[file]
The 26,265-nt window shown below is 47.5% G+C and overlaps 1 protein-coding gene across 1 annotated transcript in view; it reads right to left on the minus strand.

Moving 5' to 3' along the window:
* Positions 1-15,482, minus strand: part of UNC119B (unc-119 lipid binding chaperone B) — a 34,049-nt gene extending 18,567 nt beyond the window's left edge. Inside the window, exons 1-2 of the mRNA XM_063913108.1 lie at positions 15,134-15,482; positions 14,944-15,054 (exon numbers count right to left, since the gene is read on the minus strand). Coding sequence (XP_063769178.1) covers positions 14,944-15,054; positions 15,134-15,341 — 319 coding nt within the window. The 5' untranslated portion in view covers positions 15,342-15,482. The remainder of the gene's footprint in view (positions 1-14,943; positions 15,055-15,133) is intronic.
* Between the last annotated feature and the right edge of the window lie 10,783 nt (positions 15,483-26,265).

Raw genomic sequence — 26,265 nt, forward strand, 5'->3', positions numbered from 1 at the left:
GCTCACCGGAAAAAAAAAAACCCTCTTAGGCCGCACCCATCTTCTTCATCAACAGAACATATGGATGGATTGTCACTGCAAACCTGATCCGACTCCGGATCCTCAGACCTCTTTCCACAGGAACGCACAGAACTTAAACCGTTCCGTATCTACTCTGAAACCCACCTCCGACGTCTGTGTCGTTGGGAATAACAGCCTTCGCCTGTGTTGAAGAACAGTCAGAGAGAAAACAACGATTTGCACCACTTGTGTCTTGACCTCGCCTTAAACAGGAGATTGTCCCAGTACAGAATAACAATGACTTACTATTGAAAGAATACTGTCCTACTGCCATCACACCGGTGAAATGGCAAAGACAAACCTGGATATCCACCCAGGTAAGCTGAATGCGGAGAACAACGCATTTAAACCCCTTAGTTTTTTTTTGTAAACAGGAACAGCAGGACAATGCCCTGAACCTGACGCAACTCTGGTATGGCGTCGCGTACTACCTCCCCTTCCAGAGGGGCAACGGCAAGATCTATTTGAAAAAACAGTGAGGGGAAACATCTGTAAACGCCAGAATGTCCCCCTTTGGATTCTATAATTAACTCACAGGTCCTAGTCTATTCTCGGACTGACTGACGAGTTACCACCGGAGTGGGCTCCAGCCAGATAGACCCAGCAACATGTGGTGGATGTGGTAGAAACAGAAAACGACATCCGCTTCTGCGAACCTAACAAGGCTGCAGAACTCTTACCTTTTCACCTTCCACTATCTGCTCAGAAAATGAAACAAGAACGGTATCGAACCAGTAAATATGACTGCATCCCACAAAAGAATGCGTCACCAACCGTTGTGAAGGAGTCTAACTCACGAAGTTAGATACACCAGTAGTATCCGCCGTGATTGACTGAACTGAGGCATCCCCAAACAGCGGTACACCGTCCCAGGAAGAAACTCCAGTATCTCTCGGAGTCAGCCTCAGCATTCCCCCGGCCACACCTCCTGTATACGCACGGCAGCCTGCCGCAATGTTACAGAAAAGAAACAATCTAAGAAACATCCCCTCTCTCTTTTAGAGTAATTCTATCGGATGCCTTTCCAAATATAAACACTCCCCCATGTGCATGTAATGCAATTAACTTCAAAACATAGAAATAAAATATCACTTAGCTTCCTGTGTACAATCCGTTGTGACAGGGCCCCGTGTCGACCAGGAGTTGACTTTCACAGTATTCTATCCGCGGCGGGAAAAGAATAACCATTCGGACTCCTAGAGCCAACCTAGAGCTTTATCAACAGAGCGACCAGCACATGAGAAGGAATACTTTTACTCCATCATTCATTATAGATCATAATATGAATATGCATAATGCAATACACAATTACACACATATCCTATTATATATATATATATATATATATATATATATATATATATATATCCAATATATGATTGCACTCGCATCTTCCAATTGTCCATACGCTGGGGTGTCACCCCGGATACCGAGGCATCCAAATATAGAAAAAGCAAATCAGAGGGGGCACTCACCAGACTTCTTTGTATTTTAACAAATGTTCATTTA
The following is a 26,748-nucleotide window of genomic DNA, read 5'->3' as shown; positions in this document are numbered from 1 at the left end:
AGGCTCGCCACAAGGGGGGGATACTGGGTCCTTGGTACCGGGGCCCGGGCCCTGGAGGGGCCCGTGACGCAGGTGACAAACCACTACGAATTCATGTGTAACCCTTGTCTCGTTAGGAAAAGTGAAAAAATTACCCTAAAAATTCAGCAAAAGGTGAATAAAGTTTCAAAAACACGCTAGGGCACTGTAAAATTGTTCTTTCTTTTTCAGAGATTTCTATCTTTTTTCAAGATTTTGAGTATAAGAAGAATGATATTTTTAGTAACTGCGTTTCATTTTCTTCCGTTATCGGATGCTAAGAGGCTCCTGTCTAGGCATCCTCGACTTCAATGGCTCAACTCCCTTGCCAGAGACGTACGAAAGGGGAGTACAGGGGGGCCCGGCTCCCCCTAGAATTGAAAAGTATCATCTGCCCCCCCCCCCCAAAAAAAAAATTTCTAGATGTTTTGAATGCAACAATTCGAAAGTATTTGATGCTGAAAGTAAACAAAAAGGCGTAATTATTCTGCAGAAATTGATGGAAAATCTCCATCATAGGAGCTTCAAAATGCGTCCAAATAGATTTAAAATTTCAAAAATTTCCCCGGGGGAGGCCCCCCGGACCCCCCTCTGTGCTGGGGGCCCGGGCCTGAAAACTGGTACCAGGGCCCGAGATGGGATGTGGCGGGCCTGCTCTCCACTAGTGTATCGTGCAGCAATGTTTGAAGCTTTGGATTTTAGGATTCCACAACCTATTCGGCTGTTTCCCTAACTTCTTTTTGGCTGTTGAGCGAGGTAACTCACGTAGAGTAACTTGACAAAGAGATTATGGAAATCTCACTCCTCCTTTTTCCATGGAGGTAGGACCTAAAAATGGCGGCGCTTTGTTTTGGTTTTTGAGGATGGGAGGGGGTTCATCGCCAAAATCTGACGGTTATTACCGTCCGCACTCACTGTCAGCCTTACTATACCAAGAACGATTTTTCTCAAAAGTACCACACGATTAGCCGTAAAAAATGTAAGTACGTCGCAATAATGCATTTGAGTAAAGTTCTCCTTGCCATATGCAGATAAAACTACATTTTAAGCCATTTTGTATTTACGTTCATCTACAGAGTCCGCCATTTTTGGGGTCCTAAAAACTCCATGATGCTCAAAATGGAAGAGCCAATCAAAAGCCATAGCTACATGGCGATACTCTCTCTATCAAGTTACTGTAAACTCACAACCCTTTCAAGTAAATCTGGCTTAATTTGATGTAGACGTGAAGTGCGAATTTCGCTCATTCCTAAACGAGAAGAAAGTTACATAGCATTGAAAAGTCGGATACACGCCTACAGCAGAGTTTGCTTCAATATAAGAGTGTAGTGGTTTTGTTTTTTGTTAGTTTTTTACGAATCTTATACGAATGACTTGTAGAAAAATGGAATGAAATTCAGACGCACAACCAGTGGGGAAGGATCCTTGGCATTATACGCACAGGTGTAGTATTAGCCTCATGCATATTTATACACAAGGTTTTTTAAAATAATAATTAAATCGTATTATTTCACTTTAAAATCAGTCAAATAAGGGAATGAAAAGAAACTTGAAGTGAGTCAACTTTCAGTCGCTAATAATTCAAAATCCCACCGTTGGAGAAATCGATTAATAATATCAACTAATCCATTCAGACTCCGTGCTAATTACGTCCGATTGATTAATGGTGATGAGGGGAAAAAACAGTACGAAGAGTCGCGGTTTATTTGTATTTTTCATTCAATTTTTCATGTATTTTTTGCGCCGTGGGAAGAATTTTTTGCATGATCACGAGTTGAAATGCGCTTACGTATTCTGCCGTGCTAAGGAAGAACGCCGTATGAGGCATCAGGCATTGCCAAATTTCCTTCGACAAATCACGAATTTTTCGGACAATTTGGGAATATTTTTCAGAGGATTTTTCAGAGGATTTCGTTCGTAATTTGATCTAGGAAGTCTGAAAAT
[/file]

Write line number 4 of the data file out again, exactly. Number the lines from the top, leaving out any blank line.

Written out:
* Between the last annotated feature and the right edge of the window lie 10,783 nt (positions 15,483-26,265).